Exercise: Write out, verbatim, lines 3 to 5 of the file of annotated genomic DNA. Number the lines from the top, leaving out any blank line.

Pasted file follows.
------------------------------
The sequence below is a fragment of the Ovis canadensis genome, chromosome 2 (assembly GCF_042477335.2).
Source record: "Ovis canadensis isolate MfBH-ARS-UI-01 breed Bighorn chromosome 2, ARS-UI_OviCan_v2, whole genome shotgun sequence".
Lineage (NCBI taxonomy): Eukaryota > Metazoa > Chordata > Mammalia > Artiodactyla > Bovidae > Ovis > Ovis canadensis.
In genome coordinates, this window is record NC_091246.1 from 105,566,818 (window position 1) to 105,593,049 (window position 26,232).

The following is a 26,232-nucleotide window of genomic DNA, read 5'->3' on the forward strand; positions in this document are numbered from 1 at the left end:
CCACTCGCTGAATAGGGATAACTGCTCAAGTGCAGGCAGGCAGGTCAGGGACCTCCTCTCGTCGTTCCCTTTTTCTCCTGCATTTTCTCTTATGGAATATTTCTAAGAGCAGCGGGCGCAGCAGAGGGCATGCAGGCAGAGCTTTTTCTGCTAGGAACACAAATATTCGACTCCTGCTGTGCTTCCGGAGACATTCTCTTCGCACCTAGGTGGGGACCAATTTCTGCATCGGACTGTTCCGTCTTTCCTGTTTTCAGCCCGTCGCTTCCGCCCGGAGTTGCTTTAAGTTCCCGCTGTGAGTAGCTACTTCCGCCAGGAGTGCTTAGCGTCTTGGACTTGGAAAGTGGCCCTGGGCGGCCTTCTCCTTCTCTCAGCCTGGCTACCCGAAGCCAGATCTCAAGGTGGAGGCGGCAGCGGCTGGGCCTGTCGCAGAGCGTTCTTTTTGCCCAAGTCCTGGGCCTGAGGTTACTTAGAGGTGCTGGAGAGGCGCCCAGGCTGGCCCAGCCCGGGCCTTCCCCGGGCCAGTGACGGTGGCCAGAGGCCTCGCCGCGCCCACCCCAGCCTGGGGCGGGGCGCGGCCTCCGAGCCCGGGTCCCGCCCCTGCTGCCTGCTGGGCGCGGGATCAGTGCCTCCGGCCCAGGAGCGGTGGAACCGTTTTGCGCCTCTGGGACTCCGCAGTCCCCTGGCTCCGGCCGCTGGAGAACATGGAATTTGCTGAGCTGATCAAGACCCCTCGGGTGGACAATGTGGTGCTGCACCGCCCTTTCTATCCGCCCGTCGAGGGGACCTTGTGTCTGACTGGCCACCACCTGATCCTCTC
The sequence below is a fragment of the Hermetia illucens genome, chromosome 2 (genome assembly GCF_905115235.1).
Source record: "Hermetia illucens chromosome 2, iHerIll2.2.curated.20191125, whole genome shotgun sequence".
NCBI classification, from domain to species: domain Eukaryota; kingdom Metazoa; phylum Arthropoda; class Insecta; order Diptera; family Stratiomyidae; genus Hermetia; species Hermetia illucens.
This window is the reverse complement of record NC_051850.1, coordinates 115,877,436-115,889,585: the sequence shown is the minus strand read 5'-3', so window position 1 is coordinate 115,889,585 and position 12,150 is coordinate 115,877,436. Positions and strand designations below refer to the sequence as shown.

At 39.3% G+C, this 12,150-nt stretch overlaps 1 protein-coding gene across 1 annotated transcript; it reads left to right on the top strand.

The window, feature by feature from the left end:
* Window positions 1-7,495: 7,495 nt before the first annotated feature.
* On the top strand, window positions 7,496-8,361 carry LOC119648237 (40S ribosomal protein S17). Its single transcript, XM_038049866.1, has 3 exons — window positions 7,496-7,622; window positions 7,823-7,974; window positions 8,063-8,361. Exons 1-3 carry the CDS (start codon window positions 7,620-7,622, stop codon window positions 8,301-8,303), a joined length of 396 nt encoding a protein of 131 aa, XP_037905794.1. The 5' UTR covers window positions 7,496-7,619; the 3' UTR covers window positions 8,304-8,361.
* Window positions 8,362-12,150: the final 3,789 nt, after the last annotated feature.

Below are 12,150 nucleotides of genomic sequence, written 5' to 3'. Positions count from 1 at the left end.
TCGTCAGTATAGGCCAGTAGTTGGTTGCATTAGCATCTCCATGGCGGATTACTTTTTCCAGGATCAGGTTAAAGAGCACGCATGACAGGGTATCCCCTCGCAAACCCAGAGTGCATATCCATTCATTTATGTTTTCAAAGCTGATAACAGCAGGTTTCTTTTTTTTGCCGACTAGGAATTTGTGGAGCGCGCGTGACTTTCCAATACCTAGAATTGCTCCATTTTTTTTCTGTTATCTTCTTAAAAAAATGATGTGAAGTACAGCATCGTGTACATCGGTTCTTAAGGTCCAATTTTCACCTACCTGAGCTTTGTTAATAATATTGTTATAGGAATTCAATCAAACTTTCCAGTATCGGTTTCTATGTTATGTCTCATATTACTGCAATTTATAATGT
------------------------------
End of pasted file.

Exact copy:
Lineage (NCBI taxonomy): Eukaryota > Metazoa > Chordata > Mammalia > Artiodactyla > Bovidae > Ovis > Ovis canadensis.
In genome coordinates, this window is record NC_091246.1 from 105,566,818 (window position 1) to 105,593,049 (window position 26,232).

The following is a 26,232-nucleotide window of genomic DNA, read 5'->3' on the forward strand; positions in this document are numbered from 1 at the left end: